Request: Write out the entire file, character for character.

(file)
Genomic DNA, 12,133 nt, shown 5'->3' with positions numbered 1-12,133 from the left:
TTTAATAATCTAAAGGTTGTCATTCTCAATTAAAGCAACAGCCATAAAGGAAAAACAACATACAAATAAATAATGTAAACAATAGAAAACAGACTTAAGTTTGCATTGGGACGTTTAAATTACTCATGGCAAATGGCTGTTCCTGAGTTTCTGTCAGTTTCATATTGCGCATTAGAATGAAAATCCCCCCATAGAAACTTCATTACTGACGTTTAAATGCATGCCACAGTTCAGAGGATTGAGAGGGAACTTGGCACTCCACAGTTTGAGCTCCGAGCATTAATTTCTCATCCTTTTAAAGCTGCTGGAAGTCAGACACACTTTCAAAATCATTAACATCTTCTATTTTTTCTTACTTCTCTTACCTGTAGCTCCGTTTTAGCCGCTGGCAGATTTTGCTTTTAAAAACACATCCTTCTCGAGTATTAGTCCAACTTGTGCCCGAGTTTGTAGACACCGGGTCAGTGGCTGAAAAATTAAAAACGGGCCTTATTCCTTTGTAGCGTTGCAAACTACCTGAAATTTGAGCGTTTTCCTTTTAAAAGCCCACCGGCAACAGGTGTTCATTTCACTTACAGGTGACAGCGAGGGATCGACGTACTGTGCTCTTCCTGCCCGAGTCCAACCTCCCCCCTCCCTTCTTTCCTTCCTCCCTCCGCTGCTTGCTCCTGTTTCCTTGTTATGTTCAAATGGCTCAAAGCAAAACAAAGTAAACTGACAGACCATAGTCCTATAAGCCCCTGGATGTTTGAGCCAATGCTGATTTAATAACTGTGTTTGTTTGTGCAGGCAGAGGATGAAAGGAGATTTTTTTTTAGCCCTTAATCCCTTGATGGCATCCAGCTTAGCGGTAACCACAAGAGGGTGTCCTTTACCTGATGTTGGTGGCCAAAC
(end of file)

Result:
Genomic DNA, 12,133 nt, shown 5'->3' with positions numbered 1-12,133 from the left:
TTTAATAATCTAAAGGTTGTCATTCTCAATTAAAGCAACAGCCATAAAGGAAAAACAACATACAAATAAATAATGTAAACAATAGAAAACAGACTTAAGTTTGCATTGGGACGTTTAAATTACTCATGGCAAATGGCTGTTCCTGAGTTTCTGTCAGTTTCATATTGCGCATTAGAATGAAAATCCCCCCATAGAAACTTCATTACTGACGTTTAAATGCATGCCACAGTTCAGAGGATTGAGAGGGAACTTGGCACTCCACAGTTTGAGCTCCGAGCATTAATTTCTCATCCTTTTAAAGCTGCTGGAAGTCAGACACACTTTCAAAATCATTAACATCTTCTATTTTTTCTTACTTCTCTTACCTGTAGCTCCGTTTTAGCCGCTGGCAGATTTTGCTTTTAAAAACACATCCTTCTCGAGTATTAGTCCAACTTGTGCCCGAGTTTGTAGACACCGGGTCAGTGGCTGAAAAATTAAAAACGGGCCTTATTCCTTTGTAGCGTTGCAAACTACCTGAAATTTGAGCGTTTTCCTTTTAAAAGCCCACCGGCAACAGGTGTTCATTTCACTTACAGGTGACAGCGAGGGATCGACGTACTGTGCTCTTCCTGCCCGAGTCCAACCTCCCCCCTCCCTTCTTTCCTTCCTCCCTCCGCTGCTTGCTCCTGTTTCCTTGTTATGTTCAAATGGCTCAAAGCAAAACAAAGTAAACTGACAGACCATAGTCCTATAAGCCCCTGGATGTTTGAGCCAATGCTGATTTAATAACTGTGTTTGTTTGTGCAGGCAGAGGATGAAAGGAGATTTTTTTTTAGCCCTTAATCCCTTGATGGCATCCAGCTTAGCGGTAACCACAAGAGGGTGTCCTTTACCTGATGTTGGTGGCCAAAC